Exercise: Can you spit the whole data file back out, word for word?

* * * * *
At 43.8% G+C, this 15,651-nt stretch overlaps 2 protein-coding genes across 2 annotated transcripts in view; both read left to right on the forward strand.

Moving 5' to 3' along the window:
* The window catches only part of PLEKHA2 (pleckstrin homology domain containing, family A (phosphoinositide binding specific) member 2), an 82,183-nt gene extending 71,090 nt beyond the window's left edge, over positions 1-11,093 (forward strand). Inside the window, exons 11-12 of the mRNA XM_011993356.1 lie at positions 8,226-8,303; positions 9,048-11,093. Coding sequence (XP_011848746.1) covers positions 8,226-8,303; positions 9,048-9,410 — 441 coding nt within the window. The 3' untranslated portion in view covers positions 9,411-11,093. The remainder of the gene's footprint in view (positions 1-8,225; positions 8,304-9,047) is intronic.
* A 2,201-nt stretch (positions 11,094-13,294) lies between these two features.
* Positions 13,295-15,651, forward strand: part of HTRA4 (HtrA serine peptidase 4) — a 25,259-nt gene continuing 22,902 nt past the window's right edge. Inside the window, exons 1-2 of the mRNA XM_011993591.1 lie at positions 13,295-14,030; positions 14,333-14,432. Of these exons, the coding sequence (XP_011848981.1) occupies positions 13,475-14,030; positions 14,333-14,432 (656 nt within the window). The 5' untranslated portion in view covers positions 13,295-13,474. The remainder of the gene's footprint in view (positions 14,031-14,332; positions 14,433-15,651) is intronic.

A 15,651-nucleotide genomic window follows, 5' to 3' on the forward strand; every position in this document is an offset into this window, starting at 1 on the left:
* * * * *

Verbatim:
At 43.8% G+C, this 15,651-nt stretch overlaps 2 protein-coding genes across 2 annotated transcripts in view; both read left to right on the forward strand.

Moving 5' to 3' along the window:
* The window catches only part of PLEKHA2 (pleckstrin homology domain containing, family A (phosphoinositide binding specific) member 2), an 82,183-nt gene extending 71,090 nt beyond the window's left edge, over positions 1-11,093 (forward strand). Inside the window, exons 11-12 of the mRNA XM_011993356.1 lie at positions 8,226-8,303; positions 9,048-11,093. Coding sequence (XP_011848746.1) covers positions 8,226-8,303; positions 9,048-9,410 — 441 coding nt within the window. The 3' untranslated portion in view covers positions 9,411-11,093. The remainder of the gene's footprint in view (positions 1-8,225; positions 8,304-9,047) is intronic.
* A 2,201-nt stretch (positions 11,094-13,294) lies between these two features.
* Positions 13,295-15,651, forward strand: part of HTRA4 (HtrA serine peptidase 4) — a 25,259-nt gene continuing 22,902 nt past the window's right edge. Inside the window, exons 1-2 of the mRNA XM_011993591.1 lie at positions 13,295-14,030; positions 14,333-14,432. Of these exons, the coding sequence (XP_011848981.1) occupies positions 13,475-14,030; positions 14,333-14,432 (656 nt within the window). The 5' untranslated portion in view covers positions 13,295-13,474. The remainder of the gene's footprint in view (positions 14,031-14,332; positions 14,433-15,651) is intronic.

A 15,651-nucleotide genomic window follows, 5' to 3' on the forward strand; every position in this document is an offset into this window, starting at 1 on the left: